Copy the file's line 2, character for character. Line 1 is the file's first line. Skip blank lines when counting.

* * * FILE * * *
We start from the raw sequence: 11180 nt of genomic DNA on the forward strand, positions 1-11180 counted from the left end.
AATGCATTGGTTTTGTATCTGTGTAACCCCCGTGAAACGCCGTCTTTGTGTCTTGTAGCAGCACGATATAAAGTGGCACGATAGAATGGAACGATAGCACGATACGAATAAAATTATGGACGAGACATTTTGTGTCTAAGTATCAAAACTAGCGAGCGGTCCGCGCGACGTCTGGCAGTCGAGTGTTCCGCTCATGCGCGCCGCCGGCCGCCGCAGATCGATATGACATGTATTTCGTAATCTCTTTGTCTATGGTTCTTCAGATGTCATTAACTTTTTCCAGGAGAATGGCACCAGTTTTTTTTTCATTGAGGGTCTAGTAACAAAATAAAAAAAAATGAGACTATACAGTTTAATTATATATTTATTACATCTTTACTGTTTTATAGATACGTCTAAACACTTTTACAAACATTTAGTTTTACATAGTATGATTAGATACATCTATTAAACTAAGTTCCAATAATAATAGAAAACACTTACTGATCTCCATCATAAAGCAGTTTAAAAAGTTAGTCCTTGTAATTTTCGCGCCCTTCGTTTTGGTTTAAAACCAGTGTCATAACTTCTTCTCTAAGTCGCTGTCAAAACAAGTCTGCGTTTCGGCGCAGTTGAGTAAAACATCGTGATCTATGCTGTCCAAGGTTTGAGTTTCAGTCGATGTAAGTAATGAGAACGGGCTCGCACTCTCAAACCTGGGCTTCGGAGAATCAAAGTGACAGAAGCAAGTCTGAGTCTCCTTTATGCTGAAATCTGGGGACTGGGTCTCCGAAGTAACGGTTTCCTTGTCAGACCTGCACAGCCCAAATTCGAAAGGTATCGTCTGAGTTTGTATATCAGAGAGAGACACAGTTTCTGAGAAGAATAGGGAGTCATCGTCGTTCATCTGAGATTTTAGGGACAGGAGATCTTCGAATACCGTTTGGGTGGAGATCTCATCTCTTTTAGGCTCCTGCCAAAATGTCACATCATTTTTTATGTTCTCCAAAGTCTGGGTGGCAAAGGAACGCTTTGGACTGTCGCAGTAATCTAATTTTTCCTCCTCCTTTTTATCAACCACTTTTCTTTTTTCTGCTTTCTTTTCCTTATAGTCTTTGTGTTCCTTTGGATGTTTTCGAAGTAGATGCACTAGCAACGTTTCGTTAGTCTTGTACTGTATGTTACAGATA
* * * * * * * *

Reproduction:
AATGCATTGGTTTTGTATCTGTGTAACCCCCGTGAAACGCCGTCTTTGTGTCTTGTAGCAGCACGATATAAAGTGGCACGATAGAATGGAACGATAGCACGATACGAATAAAATTATGGACGAGACATTTTGTGTCTAAGTATCAAAACTAGCGAGCGGTCCGCGCGACGTCTGGCAGTCGAGTGTTCCGCTCATGCGCGCCGCCGGCCGCCGCAGATCGATATGACATGTATTTCGTAATCTCTTTGTCTATGGTTCTTCAGATGTCATTAACTTTTTCCAGGAGAATGGCACCAGTTTTTTTTTCATTGAGGGTCTAGTAACAAAATAAAAAAAAATGAGACTATACAGTTTAATTATATATTTATTACATCTTTACTGTTTTATAGATACGTCTAAACACTTTTACAAACATTTAGTTTTACATAGTATGATTAGATACATCTATTAAACTAAGTTCCAATAATAATAGAAAACACTTACTGATCTCCATCATAAAGCAGTTTAAAAAGTTAGTCCTTGTAATTTTCGCGCCCTTCGTTTTGGTTTAAAACCAGTGTCATAACTTCTTCTCTAAGTCGCTGTCAAAACAAGTCTGCGTTTCGGCGCAGTTGAGTAAAACATCGTGATCTATGCTGTCCAAGGTTTGAGTTTCAGTCGATGTAAGTAATGAGAACGGGCTCGCACTCTCAAACCTGGGCTTCGGAGAATCAAAGTGACAGAAGCAAGTCTGAGTCTCCTTTATGCTGAAATCTGGGGACTGGGTCTCCGAAGTAACGGTTTCCTTGTCAGACCTGCACAGCCCAAATTCGAAAGGTATCGTCTGAGTTTGTATATCAGAGAGAGACACAGTTTCTGAGAAGAATAGGGAGTCATCGTCGTTCATCTGAGATTTTAGGGACAGGAGATCTTCGAATACCGTTTGGGTGGAGATCTCATCTCTTTTAGGCTCCTGCCAAAATGTCACATCATTTTTTATGTTCTCCAAAGTCTGGGTGGCAAAGGAACGCTTTGGACTGTCGCAGTAATCTAATTTTTCCTCCTCCTTTTTATCAACCACTTTTCTTTTTTCTGCTTTCTTTTCCTTATAGTCTTTGTGTTCCTTTGGATGTTTTCGAAGTAGATGCACTAGCAACGTTTCGTTAGTCTTGTACTGTATGTTACAGATA